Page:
Has the U.S. really grown weary of globalization? It's hard to imagine, after more than two decades in which free trade has been the mantra and expansion into new markets the mission. Harder still to believe that the process that has helped sustain the greatest U.S. economic expansion in history and raised millions of people in developing nations from privation might now be halted because of street demonstrations by American youths outside the World Trade Organization's Seattle meeting--or by the gridlock over issues inside.
But a week after the tear gas has cleared, the questions linger. Did the scene in Seattle reflect a global fin de millennium angst over a world speeding into uncharted economic and political space? Or is it an anomaly--a brief conflagration that won't spread?
The answers, of course, won't be known for years to come. But two things are clear. The victory in Seattle has emboldened labor, environmental, and other anti-WTO forces to redouble their efforts. On Dec. 8, AFL-CIO President John J. Sweeney and other labor leaders joined an anti-sweatshop vigil in Manhattan--the first time they have joined the annual rally. And when Congress returns, the coalition will try to derail China's entry into the WTO. Meanwhile, Global Exchange, a San Francisco-based human-rights group, is preparing a Manifesto for the Global Economy that will call on the U.S. to leave the WTO unless it adopts strong labor and environmental standards. "We're going to make this an issue in next year's elections," vows Global Exchange director Medea Benjamin.
Second, the debacle in Seattle has convinced some policymakers and business leaders that the public at large may have grown wary of the changes that accompany globalization. "A lot of people have the sense that global corporations can't be controlled, that we have lost our cities and towns to chain stores that are the same everywhere, and that we have lost the guarantee of a job and security for life," David L. Aaron, Undersecretary of Commerce, told BUSINESS WEEK upon his return from the failed WTO meeting. "There is now an enormous amount of anxiety about trade, and globalization has become the target for all sorts of unjustified fears."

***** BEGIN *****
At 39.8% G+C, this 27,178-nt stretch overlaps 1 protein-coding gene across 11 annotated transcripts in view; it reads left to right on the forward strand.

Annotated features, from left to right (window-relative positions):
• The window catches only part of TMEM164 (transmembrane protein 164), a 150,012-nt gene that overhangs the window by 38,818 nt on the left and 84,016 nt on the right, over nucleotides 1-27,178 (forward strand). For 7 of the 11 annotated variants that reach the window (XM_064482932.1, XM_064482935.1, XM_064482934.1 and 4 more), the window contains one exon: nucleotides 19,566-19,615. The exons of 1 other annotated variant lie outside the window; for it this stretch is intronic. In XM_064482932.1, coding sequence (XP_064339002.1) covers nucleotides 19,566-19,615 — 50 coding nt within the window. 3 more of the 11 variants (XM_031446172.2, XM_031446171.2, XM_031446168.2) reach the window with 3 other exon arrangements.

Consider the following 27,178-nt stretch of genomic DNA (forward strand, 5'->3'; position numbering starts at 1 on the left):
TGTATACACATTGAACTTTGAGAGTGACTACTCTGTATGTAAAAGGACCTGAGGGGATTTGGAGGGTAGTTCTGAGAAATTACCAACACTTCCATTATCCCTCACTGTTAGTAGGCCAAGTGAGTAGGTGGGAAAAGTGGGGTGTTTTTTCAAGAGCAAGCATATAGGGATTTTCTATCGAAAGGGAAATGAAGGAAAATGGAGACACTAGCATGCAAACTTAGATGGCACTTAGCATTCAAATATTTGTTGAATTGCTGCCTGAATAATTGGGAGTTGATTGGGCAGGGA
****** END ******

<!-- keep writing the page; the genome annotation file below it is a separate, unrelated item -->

Justified or not, anxiety over globalization is already affecting policy. The Clinton Administration, which pushed through NAFTA and just made a deal to support China's entry into the WTO, despite the opposition of its labor base, showed up in Seattle insisting that the WTO put labor and environmental issues on the agenda. And, in a Nov. 30 interview with the Seattle Post Intelligencer Clinton went a step further--calling for "enforceable" labor standards as a condition of free trade--angering WTO members and business leaders alike.
In his Dec. 8 press conference the President said he had been misunderstood in Seattle. His stand, he says, "does not mean that I would cut off our markets to India and Pakistan, for example, if they didn't raise their wages to American levels. I know that's what the sort of stated fear was. I never said that. I don't believe that." He also repeated his call for the WTO to take up labor and environmental standards--and denied speculation that his stand in Seattle was designed to boost the candidacy of Vice-President Gore.
Gore now says labor standards are only a long-term goal and should not slow down trade talks. The breakdown of the Seattle summit "need be no more than a temporary setback--if we react by taking sensible steps to open up the process, integrate labor and environmental concerns into the process, and continue moving forward aggressively to open markets," an upbeat Gore told BUSINESS WEEK on Dec. 7.